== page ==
Practice of the Week
Option A: Name What Needs to Return
Renewal often comes through return. We get 25 steps down the road not realizing we had left precious pieces behind. What's missing when you look around? What have you let fall from your life? And how can you help it return? Fun? Forgiveness? Quiet? Time for yourself? That weekly night at the movies? A Saturday walk in the woods? Ambition? Art?
Your assignment: Name something precious that you want to return to your life. Spend the month making it happen.
Option B: Turn Away
“In order to understand the world, one has to turn away from it on occasion.” (Albert Camus)This assignment asks us to take Camus’ words seriously. Every religious tradition reminds us that renewal sometimes requires removing ourselves from the normal ways of the world. Often we have to remove something from our life to make room for renewal to return.
- Remove speed and the rat race from your life by trying out the practice of Sabbath.
- Remove distraction and disconnection from your family by making a rule that everyone needs to put the cell phones on the shelf from dinner until the end of the night.
- Remove your evening practice of a couple glasses of wine and find another way to relax.
- Free yourself from the stereotypes about "senior citizens” and dye your hair purple or parachute out of a plane.
- Kick the habit of consumerism by cutting your clothes budget for a month or two and wearing the same outfit for one week at a time. (It can be done: See BefriendingGreen, "Same Dress Different Day")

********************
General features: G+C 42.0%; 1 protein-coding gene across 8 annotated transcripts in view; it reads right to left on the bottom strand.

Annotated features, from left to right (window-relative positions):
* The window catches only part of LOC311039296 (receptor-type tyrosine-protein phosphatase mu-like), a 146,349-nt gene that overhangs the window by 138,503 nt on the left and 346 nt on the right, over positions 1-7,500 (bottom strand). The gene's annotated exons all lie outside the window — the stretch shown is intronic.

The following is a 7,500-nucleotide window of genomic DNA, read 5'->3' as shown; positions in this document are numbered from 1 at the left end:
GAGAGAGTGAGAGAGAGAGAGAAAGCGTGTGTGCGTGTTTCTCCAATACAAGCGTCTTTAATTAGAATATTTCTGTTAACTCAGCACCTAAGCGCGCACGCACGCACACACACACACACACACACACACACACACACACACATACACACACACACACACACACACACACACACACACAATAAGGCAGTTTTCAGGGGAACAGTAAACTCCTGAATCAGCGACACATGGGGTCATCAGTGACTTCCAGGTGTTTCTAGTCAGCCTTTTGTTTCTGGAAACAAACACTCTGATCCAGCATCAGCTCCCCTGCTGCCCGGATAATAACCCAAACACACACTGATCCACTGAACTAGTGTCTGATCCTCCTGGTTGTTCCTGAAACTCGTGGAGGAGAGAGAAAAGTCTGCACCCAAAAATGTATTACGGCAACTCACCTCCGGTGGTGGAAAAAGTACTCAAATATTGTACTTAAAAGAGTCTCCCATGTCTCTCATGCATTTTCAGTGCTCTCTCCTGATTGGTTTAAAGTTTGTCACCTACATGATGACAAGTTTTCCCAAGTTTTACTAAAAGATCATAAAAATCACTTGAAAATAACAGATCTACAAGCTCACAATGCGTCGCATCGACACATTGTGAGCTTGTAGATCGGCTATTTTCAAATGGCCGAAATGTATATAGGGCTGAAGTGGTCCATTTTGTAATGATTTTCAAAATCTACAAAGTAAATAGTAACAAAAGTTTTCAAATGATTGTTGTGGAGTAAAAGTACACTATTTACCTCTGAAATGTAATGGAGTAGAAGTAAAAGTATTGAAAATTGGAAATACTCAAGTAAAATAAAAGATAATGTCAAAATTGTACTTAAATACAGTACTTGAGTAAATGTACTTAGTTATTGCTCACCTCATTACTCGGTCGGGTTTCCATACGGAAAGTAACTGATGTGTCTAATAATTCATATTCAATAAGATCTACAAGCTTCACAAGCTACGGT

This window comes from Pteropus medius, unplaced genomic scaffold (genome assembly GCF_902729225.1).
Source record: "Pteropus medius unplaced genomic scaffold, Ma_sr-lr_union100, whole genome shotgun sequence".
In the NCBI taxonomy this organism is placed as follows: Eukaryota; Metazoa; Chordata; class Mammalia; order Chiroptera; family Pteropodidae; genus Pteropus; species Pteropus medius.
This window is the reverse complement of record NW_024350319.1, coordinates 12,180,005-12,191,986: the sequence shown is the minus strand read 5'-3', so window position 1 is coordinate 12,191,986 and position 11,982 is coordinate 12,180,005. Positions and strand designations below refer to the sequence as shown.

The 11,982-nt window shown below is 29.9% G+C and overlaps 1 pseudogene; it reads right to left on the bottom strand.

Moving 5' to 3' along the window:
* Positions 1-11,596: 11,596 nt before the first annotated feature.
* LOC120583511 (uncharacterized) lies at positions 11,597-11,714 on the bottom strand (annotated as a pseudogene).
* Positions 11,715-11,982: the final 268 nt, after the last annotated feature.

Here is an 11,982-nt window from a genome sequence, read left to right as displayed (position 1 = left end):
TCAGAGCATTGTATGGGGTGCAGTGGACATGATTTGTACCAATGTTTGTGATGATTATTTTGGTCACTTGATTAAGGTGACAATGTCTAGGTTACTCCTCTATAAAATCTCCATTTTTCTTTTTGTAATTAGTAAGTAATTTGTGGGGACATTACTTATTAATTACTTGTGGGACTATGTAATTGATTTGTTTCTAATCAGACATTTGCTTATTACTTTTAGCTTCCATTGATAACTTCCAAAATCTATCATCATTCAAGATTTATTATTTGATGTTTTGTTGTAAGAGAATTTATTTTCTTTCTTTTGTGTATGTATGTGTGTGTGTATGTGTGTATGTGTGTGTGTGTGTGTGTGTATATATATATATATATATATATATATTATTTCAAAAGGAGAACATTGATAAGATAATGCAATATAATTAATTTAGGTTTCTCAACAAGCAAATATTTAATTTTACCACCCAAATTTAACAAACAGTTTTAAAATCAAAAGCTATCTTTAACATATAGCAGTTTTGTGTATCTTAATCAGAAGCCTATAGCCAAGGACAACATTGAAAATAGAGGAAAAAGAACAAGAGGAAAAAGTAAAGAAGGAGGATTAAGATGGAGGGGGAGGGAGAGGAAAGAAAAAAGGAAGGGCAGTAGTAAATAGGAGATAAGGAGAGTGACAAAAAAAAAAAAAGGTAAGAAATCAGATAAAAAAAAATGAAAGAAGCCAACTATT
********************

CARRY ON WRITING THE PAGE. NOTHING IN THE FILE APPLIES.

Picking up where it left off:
Option C: Turn It Into Something New
It's one of the most important insights along the spiritual path: Renewing the world is often the best path to renewing oneself. Whether it is working for justice or finding a way to bring a bit more beauty to our little neck of the woods, fixing the world regularly fixes us. Use this month to explore the spiritual truth more deeply.
Here are some stories about how others did it. May they inspire you to find your way:
- Renewal Stories - 4
- The Mosaic Man
- How I Brought a River, and My City, Back to Life
- Washed Ashore Project
Option D: Return to a Place of Renewal
“There is nothing like returning to a place that remains unchanged to find the ways in which you yourself have altered.” (Nelson Mandela)This assignment asks us to take Mandela’s words seriously. Two ways to go about this:
1. Return to a place or time in your past by physically going there or pulling out the scrapbook. Often it helps to bring someone along on the journey. Sometimes they can see things we can't.
2. Return to a place or time that once brought you renewal. That path along the river or view out over the city which helped you feel that life had possibility again after the loss of your job. Dig out that picture of the dog you had as a kid. The one who slept with you and comforted you while your parents were going through their divorce. Even though it may make you feel silly or sentimental, pull out that old wedding dress, spread it out on the bed or dare to put it on. Call up that old friend from college. The one who was there through so much change and growing up.
Going back doesn't always mean going backwards. It often can mean gaining back something we need now. Maybe that's exactly the journey you have to make this month.
Reflect on your renewal exercise in your journal. What did it do to you? What was hard about it? What was easier than you thought it would be?
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Previous Practice of the Week: "Simplify"
For list of all weekly practices: "Practices of the Week Index"